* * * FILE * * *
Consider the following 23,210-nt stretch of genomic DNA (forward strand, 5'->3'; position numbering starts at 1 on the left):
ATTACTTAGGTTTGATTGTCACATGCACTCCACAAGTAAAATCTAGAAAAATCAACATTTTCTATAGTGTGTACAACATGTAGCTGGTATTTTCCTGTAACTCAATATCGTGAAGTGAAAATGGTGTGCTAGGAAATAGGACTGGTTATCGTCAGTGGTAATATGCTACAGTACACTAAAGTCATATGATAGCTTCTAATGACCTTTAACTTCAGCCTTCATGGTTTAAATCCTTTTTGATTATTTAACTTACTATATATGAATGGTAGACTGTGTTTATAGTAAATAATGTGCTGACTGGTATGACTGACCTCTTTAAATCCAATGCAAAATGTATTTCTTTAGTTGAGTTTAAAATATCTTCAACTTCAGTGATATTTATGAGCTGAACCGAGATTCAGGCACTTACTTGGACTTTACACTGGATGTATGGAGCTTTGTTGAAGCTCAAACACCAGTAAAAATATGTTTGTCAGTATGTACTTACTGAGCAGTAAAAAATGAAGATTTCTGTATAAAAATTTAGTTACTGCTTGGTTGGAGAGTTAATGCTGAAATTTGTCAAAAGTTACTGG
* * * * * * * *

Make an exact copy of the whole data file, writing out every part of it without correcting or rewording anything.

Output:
Consider the following 23,210-nt stretch of genomic DNA (forward strand, 5'->3'; position numbering starts at 1 on the left):
ATTACTTAGGTTTGATTGTCACATGCACTCCACAAGTAAAATCTAGAAAAATCAACATTTTCTATAGTGTGTACAACATGTAGCTGGTATTTTCCTGTAACTCAATATCGTGAAGTGAAAATGGTGTGCTAGGAAATAGGACTGGTTATCGTCAGTGGTAATATGCTACAGTACACTAAAGTCATATGATAGCTTCTAATGACCTTTAACTTCAGCCTTCATGGTTTAAATCCTTTTTGATTATTTAACTTACTATATATGAATGGTAGACTGTGTTTATAGTAAATAATGTGCTGACTGGTATGACTGACCTCTTTAAATCCAATGCAAAATGTATTTCTTTAGTTGAGTTTAAAATATCTTCAACTTCAGTGATATTTATGAGCTGAACCGAGATTCAGGCACTTACTTGGACTTTACACTGGATGTATGGAGCTTTGTTGAAGCTCAAACACCAGTAAAAATATGTTTGTCAGTATGTACTTACTGAGCAGTAAAAAATGAAGATTTCTGTATAAAAATTTAGTTACTGCTTGGTTGGAGAGTTAATGCTGAAATTTGTCAAAAGTTACTGG